Endangered Species: Lame ducks and gray wolves
What was the first order of business for congressional Republicans after their party was trounced in the midterm elections? Did they take a moment to reflect on why they lost so badly? Not a chance. Instead they took aim at a target that can’t fight back. The House of Representatives passed a bill, H.R. 6784, that would strip gray wolves in the continental United States of all federal protections, while also restricting judicial review of delisting decisions. That would not only be disastrous for the wolves, which have only begun to recover in some parts of the U.S., but also seriously undermine the Endangered Species Act – one of our most important (and effective) environmental laws.
By Michael Brune
The good news is that this anti-wolf, anti–endangered species legislation has little chance of passing in the Senate — much less in the newly elected Congress that will take office in January. The bad news is that Republicans know that, too. That’s why they took the language from their anti-wolf bill and inserted it into a spending bill that must pass before the end of the year to avert another government shutdown.
What will happen if this lame-duck attack on gray wolves succeeds? For an idea, look to Wyoming, Montana, and Idaho, where wolves have already been delisted and are being hunted for sport. Just last month, wolf watchers in Yellowstone National Park learned that one of the park’s most famous wolves, 926F, nicknamed Spitfire and the leader of the Lamar Canyon pack, was legally killed by a hunter when she wandered just outside the park in Montana. Spitfire had held the struggling Lamar pack together after her own mother was killed by a hunter in 2012. If that hunter was a resident of Montana, he paid all of $15 for the privilege. During the 2017-2018 season alone, hunters killed 255 wolves in the state. If this latest attack on wolves succeeds, wolves could be trophy hunted in every state where they’re found — regardless of whether they’ve actually recovered in a given area.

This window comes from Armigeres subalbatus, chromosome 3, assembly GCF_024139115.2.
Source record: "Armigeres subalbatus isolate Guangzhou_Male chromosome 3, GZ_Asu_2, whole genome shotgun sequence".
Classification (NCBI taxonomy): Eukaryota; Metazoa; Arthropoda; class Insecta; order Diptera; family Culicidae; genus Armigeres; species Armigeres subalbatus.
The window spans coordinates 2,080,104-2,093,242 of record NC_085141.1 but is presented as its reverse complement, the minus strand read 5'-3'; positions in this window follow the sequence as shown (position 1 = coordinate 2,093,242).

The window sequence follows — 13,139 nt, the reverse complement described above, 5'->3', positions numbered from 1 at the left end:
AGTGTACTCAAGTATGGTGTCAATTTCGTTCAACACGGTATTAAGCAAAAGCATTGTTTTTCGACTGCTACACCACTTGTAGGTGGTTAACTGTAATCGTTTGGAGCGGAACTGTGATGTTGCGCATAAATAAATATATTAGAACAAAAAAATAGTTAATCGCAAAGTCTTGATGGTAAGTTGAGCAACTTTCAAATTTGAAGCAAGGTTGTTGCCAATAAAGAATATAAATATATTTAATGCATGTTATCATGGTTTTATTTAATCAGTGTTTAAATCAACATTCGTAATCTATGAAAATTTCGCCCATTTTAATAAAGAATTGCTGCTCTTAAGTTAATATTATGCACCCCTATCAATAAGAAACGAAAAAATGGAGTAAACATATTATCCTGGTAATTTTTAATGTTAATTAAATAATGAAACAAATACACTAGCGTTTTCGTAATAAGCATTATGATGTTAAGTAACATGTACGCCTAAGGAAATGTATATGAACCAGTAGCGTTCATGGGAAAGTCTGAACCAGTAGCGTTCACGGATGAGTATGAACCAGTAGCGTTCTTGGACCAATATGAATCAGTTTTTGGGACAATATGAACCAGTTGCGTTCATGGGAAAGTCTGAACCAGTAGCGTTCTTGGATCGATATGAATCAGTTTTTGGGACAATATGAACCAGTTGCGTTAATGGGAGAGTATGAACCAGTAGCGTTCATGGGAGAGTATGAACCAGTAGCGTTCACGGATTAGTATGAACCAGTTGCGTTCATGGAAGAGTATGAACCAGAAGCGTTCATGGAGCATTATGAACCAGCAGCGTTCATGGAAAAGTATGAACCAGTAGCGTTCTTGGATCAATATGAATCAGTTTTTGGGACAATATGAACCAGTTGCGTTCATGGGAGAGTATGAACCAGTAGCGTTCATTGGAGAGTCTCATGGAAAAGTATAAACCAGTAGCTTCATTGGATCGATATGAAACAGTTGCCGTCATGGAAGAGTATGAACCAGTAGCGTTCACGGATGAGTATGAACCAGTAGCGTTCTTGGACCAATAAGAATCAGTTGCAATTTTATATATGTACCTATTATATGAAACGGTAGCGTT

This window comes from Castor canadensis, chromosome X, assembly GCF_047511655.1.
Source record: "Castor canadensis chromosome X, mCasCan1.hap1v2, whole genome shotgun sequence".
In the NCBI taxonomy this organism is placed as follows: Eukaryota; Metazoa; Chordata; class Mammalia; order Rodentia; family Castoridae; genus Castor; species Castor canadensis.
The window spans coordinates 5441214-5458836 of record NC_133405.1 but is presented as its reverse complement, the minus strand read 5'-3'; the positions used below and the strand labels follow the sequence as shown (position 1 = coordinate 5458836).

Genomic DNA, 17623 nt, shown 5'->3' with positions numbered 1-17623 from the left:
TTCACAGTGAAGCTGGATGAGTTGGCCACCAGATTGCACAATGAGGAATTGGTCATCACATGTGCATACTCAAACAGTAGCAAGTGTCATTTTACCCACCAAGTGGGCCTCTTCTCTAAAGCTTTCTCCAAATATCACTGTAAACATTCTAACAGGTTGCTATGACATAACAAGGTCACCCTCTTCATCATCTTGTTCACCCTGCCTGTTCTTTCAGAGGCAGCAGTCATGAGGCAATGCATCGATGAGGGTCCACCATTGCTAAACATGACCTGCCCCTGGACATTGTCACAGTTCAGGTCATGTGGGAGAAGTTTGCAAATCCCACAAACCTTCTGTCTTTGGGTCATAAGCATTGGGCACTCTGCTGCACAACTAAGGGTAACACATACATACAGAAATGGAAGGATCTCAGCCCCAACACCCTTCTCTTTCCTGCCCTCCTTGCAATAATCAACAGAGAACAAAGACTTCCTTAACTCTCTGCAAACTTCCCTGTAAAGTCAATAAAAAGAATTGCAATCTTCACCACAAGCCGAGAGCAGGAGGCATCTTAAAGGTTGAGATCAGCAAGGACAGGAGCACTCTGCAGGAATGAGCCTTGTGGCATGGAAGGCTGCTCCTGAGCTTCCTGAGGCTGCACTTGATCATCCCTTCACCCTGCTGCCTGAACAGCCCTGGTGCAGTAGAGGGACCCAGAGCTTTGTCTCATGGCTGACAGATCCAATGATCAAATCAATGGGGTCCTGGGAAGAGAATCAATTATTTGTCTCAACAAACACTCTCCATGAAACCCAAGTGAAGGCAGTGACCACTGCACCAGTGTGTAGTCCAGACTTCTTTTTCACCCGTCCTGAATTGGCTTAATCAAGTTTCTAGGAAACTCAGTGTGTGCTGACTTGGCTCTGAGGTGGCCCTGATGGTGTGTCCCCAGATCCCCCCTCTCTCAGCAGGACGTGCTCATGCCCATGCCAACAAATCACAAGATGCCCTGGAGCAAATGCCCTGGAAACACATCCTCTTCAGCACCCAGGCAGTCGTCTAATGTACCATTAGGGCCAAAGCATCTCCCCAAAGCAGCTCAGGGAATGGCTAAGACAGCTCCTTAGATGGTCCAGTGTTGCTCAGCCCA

To be clear, though, Republican legislators don’t hate the Endangered Species Act because it inconveniences trophy hunters. They hate it because it means weighing the survival of a species against the ability to exploit our public lands for profit. The profits, of course, are soon spent; but what’s lost is lost forever.
The list of species we haven’t lost, thanks to the Endangered Species Act, is impressive. Without it, Florida would have no manatees and California no condors. In some cases, species recoveries have an obvious economic value: tourists come from all over the world to marvel at Yellowstone’s wolves or to catch a glimpse of Glacier National Park’s grizzlies. Often, the survival or revival of a species is crucial to the health of an entire ecosystem. But in every case, honoring the Endangered Species Act means recognizing that, as the most powerful species on the planet, we need to take responsibility for our actions, whether they affect the fate of a snail darter or the climate of the entire planet.
Mollie Beattie, who in 1993 became the first woman to head the U.S. Fish and Wildlife Service, which is responsible for enforcing the Endangered Species Act, said that “What a country chooses to save is what a country chooses to say about itself.” I don’t believe this country would choose to say that gray wolves deserve no chance to survive. That’s why the Sierra Club is working hard to get the anti-wolf language out of the congressional spending bill.